By this point, Japanese developer Omega Force making a musou game is about as reliable as the passage of time.
Its latest game, Warriors Orochi 4, is just as good of an example as any with its complicated lineage, combining the likes of both the Samurai Warriors and Dynasty Warriors series into one epic adventure. Warriors Orochi 4 contains a ridiculous amount of characters, boasting 170 playable characters in all. Though I couldn’t remember each one by name, I couldn’t help but have a hilariously good time while playing with them.
These warriors kick ass
Warriors Orochi 4 is undoubtedly a game made for longtime fans. Trading pathos and sincerity for fan-service and over-the-top spectacle, there’s an immediate sense of tone and charm even for those who may not be entirely familiar with the Warriors franchise. Though don’t let that fool you; those who are unfamiliar will still undoubtedly feel overwhelmed as the game introduces character after character with little inhibition or explanation. I can’t help but feel that Warriors Orochi 4 is a celebration of the series, but only for those who have already partied with them before.
The story starts as could be expected in a cross-over of this calibre as a few characters from each series meet up for the first time under mysterious circumstances. The game doesn’t waste too much time worrying about past games – instead, Warriors Orochi 4 focuses on the introduction of the Greek and Norse Gods, a stark change of pace from the series’ traditional Japanese mythology.
It’s a tone that permeates throughout most of the game, despite the many melodramatic visual novel-like dialogue scenes in the game. Turning classical historical figures into super-powered magical Power Rangers, the Warriors franchise has never made any qualms about its fun and cartoonish take on events. The same is true here, perhaps even more so, thanks to Warriors Orochi 4’s ridiculous penchant for escalation. Eventually, the game begins to feel less like an epic battle and more like a kid smashing their toys together and, in a strange way, it seems all the better for it.
A baker’s dozen, plus some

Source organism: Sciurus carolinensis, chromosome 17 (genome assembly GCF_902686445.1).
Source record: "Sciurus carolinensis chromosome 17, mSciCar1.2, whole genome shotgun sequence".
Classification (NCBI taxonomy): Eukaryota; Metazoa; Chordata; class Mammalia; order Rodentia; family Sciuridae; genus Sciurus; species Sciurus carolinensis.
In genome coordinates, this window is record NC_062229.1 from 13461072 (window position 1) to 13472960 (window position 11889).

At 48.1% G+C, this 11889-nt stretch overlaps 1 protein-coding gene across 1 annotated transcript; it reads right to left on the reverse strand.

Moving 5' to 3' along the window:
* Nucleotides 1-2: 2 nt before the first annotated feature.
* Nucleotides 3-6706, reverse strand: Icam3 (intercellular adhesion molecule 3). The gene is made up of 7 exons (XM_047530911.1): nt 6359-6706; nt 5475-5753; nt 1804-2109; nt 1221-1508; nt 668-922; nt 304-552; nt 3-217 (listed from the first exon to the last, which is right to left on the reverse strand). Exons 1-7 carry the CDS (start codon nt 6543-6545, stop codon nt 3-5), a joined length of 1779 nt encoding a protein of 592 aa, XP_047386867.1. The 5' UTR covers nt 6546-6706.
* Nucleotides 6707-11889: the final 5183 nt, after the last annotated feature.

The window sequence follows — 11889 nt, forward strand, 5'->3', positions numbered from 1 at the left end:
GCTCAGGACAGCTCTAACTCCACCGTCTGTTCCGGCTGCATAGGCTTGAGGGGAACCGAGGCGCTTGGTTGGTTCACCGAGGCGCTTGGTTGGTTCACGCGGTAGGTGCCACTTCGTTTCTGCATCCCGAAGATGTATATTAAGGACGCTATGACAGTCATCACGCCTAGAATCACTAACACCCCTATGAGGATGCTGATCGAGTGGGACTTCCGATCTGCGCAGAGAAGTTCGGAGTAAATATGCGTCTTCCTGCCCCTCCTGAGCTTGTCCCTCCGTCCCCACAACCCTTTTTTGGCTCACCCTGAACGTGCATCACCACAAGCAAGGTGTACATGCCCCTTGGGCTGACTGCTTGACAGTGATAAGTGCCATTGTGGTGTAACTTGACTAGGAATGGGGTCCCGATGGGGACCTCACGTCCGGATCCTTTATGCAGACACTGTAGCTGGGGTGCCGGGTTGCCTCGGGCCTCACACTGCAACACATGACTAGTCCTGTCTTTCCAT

Though the game may have 170 playable characters available, like previous Warriors games, you’re only able to use three of them at a time. Switching between them on the fly by using the trigger buttons, you’re able to rack up combos by swinging into crowds of enemies, quickly juggling from one character to the next. The basics of what might have been found in previous games are all here, excluding any of Dynasty Warrior 9’s open world shenanigans, but that’s not to say everything is the same. The significant addition this time around being the Sacred Treasures given to each character, granting them a myriad of new magical abilities.
Although the magical attacks aren’t as diverse as an individual character’s special moves, some of them repeating between characters, there are still plenty of different ones to keep things fresh and exciting in battle. Some attacks will force you to choose where to shoot a magical light beam, for instance, while another will have your character surfing on a wave that you can control. There are also many enemies that can only be damaged by magic, sometimes forcing you to change your strategy for a moment before you defeat a particular enemy and move on.
At its core, however, Warriors Orochi 4’s combat’s goal is the same as it has always been in the series: to provide you with the tools you’ll need to mow down hundreds, if not thousands, of enemies at once. There’s not much of an emphasis on tactical capabilities or exciting strategies outside of building a larger and larger combo number, which itself seems a bit vain since it doesn’t disappear after getting hit. Warriors Orochi 4 is more concerned with letting you have fun than trying to offer the most refined experience possible.
Fun for the sake of it
At the end of the day, I can’t help but feel like Warriors Orochi 4, while incredibly fun, is still a mostly empty experience. Its combat is rudimentary, something the series has often tried to combat by offering more complex enemy encounters, yet each addition seems to be a solution in search of a different type of problem, ignoring the blatant issue that’s been at the core of every musou since the beginning. For no matter how much fun they are, ultimately, their endlessly repetitive nature shows through as the entire game begins to feel monotonous. Warriors Orochi 4 is no different.
Yet its saving grace from this is its gigantic roster of characters. As characters begin to grow dull after you’ve spammed each of their attacks for twenty to thirty minutes in a story mission, you’ll have the ability to switch to someone else – a choice that persists for the entirety of the game. I couldn’t help but fall into that familiar loop of playing through a mission, finishing a cutscene, and trying out a new character before taking them into the next mission. Although the story became mostly immaterial to my enjoyment of the game, it all felt engineered that way.
Warriors Orochi 4 will not turn a non-believer into a believer. If you are already uninterested in the Warriors franchise, or musou games in general, Warriors Orochi 4 isn’t going to change your mind. Yet, I imagine that for most fans, they’re merely looking for more of the same. Despite being formulaic and repetitive, you know what you’re getting with a Warriors game. And if that’s your thing, you’ll no doubt have some fun with Warriors Orochi 4.